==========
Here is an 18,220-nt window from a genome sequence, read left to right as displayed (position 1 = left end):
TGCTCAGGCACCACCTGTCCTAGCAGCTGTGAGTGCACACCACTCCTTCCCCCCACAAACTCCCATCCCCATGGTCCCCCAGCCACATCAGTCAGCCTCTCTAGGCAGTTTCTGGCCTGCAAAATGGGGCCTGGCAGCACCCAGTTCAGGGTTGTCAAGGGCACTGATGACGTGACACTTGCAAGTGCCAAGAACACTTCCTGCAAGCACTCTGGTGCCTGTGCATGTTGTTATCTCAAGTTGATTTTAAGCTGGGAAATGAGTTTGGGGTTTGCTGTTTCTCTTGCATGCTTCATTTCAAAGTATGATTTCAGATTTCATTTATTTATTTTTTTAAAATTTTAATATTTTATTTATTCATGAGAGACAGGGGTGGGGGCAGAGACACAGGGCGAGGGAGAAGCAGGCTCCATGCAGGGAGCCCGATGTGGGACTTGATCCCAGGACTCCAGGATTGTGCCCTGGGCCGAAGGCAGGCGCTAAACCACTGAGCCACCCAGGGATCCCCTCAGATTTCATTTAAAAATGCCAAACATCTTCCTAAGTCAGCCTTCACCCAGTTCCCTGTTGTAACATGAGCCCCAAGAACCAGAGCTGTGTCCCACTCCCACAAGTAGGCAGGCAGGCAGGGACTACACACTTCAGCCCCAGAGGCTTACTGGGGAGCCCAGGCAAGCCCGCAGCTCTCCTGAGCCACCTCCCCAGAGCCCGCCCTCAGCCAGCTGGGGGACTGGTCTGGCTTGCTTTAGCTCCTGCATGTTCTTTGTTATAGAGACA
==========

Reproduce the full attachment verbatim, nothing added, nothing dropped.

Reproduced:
Here is an 18,220-nt window from a genome sequence, read left to right as displayed (position 1 = left end):
TGCTCAGGCACCACCTGTCCTAGCAGCTGTGAGTGCACACCACTCCTTCCCCCCACAAACTCCCATCCCCATGGTCCCCCAGCCACATCAGTCAGCCTCTCTAGGCAGTTTCTGGCCTGCAAAATGGGGCCTGGCAGCACCCAGTTCAGGGTTGTCAAGGGCACTGATGACGTGACACTTGCAAGTGCCAAGAACACTTCCTGCAAGCACTCTGGTGCCTGTGCATGTTGTTATCTCAAGTTGATTTTAAGCTGGGAAATGAGTTTGGGGTTTGCTGTTTCTCTTGCATGCTTCATTTCAAAGTATGATTTCAGATTTCATTTATTTATTTTTTTAAAATTTTAATATTTTATTTATTCATGAGAGACAGGGGTGGGGGCAGAGACACAGGGCGAGGGAGAAGCAGGCTCCATGCAGGGAGCCCGATGTGGGACTTGATCCCAGGACTCCAGGATTGTGCCCTGGGCCGAAGGCAGGCGCTAAACCACTGAGCCACCCAGGGATCCCCTCAGATTTCATTTAAAAATGCCAAACATCTTCCTAAGTCAGCCTTCACCCAGTTCCCTGTTGTAACATGAGCCCCAAGAACCAGAGCTGTGTCCCACTCCCACAAGTAGGCAGGCAGGCAGGGACTACACACTTCAGCCCCAGAGGCTTACTGGGGAGCCCAGGCAAGCCCGCAGCTCTCCTGAGCCACCTCCCCAGAGCCCGCCCTCAGCCAGCTGGGGGACTGGTCTGGCTTGCTTTAGCTCCTGCATGTTCTTTGTTATAGAGACA